We started a discussion from that point, since he didn't know where Tupac's name came from, and I think the whole class benefited from my digression about 60s/70s radicals, and their poetry. One of the somewhat standard exercises to get first year writers engaged in writing was based off of some of Geoff Sirc's theories and since the 2nd week of class was also the 1st anniversary of the WTC attack, the class was vocal about wanting to debate violence and terrorism--split about 50-50 between "Terrorism as I define It is Always Bad" and Sometimes You Just Gotta Shake People UP, Even though I don't Think The WTC Attack is the Right Way."

Dee Xtrovert, GSH was influenced by the OLP (Luciano, Kain, and Nelson) but his performances with Brian Jackson were contemporary with the group we all know as the Last Poets--not to say there wasn't cross influence for both, perhaps to say that there isn't a "day zero" on spoken word/poetry that (obviously) evolves into rap and hip hop. The Watts Prophets released their album a year before GSH & LP, and live performances by the Art Ensemble included political poetry before that, and before that Shepp, and before that, Charles Mingus's Fables of Faubus and Meditation on a Pair of Wirecutters both included speech designed to raise consciousness.

I guess what I'm trying to say is--it was the times, is what it was. If you went into certain black churches or mosques in Chicago back then, you heard the voices raised questioning the status quo; like now, only enforced through the selective service draft then, you had a war fought by people of color against people whose fight was for their tribal land, their homeland. I don't want to derail this into a talk of justification of the war then or now, just expressing that COINTELPRO and Hoover and the FBI and in great part the "main street" of America wanted to pound down anything that looked like it was a nail, and The Last Poets, Gil Scott Heron, Amiri Baraka, and thousands of others were looking a lot like nails back then.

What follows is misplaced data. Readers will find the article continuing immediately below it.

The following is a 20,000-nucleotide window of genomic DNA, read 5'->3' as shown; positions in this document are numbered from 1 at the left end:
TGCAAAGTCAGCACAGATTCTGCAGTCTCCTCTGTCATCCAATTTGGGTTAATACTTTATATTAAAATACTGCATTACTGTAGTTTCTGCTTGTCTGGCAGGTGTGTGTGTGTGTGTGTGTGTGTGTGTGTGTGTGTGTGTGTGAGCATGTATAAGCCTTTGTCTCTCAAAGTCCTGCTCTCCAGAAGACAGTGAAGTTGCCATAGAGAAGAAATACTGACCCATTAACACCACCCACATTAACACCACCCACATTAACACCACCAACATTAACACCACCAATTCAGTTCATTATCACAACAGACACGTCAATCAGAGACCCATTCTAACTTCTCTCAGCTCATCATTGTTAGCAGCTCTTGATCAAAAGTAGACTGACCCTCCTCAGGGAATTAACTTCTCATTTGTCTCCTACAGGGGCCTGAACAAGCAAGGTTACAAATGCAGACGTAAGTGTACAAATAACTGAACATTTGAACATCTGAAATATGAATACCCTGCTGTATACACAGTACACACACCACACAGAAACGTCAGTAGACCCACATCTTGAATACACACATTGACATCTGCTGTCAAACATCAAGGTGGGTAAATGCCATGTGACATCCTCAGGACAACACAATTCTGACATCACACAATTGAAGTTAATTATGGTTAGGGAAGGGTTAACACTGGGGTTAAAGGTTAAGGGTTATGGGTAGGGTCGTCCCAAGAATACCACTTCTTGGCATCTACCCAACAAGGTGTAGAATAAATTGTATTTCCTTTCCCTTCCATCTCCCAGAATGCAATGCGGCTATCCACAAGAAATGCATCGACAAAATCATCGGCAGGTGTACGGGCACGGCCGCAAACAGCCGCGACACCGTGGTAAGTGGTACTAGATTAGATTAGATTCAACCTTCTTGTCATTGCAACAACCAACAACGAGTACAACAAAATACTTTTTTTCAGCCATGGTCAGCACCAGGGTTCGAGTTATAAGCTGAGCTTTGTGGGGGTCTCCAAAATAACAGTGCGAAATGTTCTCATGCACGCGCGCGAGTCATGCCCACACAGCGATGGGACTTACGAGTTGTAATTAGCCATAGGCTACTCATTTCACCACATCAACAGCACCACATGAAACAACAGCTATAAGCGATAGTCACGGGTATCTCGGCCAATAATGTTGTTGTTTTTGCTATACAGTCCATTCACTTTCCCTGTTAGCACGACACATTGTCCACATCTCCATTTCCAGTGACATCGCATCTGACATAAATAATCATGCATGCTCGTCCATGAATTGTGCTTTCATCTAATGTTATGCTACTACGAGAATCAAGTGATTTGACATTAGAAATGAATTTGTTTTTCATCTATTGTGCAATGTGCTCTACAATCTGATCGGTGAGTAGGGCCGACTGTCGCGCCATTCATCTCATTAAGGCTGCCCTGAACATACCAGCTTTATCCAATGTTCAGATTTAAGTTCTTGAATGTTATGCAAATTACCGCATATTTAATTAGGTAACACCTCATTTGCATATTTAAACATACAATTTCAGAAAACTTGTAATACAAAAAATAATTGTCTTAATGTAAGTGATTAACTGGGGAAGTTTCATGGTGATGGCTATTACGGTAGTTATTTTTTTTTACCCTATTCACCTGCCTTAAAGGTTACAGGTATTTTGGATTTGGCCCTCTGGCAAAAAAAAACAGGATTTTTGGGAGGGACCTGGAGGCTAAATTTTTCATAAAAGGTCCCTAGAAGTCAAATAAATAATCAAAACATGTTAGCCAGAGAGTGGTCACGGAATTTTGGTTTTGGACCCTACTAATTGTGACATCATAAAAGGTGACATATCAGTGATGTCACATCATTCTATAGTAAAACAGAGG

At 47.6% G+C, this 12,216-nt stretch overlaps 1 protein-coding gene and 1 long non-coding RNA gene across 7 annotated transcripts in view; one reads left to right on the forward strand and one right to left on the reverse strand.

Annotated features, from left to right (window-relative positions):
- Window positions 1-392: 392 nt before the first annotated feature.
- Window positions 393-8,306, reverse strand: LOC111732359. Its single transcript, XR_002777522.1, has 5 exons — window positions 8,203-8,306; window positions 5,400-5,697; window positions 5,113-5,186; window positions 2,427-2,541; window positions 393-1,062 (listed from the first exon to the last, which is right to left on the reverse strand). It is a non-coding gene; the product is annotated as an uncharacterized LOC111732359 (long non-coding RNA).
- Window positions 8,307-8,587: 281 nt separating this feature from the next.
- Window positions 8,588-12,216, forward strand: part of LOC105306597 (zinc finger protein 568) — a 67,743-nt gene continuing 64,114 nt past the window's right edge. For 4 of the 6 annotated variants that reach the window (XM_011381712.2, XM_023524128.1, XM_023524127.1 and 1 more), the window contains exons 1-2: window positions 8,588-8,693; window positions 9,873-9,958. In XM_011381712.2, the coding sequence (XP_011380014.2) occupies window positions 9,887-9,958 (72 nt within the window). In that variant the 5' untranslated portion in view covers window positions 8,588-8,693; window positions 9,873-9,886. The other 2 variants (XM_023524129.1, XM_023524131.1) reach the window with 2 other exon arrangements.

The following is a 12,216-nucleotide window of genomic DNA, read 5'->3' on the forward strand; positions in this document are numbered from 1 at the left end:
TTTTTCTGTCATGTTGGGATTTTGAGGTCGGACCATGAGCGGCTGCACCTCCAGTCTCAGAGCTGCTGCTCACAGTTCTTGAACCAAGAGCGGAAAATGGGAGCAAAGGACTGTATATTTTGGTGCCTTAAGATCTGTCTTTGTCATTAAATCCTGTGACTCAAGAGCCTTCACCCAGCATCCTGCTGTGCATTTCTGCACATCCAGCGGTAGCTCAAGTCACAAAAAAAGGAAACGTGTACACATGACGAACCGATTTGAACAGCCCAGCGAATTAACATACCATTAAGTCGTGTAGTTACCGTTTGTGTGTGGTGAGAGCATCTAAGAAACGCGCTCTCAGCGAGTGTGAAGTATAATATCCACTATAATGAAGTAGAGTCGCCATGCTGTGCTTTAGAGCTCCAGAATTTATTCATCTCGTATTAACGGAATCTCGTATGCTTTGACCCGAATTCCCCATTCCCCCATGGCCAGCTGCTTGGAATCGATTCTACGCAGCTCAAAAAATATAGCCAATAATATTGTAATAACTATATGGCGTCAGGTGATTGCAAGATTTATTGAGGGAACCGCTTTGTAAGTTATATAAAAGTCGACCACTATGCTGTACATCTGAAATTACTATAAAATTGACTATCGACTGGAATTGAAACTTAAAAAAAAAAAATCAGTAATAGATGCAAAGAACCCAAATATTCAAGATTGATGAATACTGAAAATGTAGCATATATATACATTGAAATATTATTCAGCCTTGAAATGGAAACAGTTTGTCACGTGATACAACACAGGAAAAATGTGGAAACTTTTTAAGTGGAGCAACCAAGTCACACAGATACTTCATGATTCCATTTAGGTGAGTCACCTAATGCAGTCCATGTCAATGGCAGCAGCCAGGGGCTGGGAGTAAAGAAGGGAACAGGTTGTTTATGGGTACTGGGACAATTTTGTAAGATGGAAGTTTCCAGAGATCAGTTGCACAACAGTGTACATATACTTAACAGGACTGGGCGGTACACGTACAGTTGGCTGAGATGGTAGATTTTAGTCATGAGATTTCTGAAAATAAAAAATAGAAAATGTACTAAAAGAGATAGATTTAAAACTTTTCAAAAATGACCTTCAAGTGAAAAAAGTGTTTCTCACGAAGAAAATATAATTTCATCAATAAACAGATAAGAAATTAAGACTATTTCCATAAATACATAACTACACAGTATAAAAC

I thank all of them for influencing my world-view.
posted by beelzbubba at 8:07 AM on September 3, 2010 [2 favorites]


Recent profile of Gil Scott-Heron in the new yorker. Might be worth a trip to the library. He's still here.
posted by IndigoJones at 10:03 AM on September 3, 2010


I believe Jack Nitzsche was responsible for the overall soundtrack.

And Randy Newman, Buffy Sainte-Marie, & Ry Cooder were on it.
posted by Mental Wimp at 10:10 AM on September 3, 2010


To the list of Woody Guthrie and John Lennon being others who were watched by the FBI, we can add Joan Baez (because of her husband at the time, primarily) and Pete Seeger, and Tupac. At least.
posted by Seekerofsplendor at 11:06 AM on September 3, 2010


Goddamn I love the Last Poets.

A bunch of my friends were kind of disillusioned when they came to a seminar at our high school afterschool/summer poetry workshop we were attending, and they just kept talking about how much fun heroin was in the seventies and badmouthing hiphop

They get a lifetime pass from me though, if only for "The White Man's Got A God Complex"
posted by elr at 12:05 PM on September 3, 2010


There is one thing about niggers I do not love. Niggers are afraid of revolution.
posted by telstar at 12:46 PM on September 3, 2010


« Older Phos Pictures   |   Gingers and daywalkers rejoice! Newer »


This thread has been archived and is closed to new comments



Post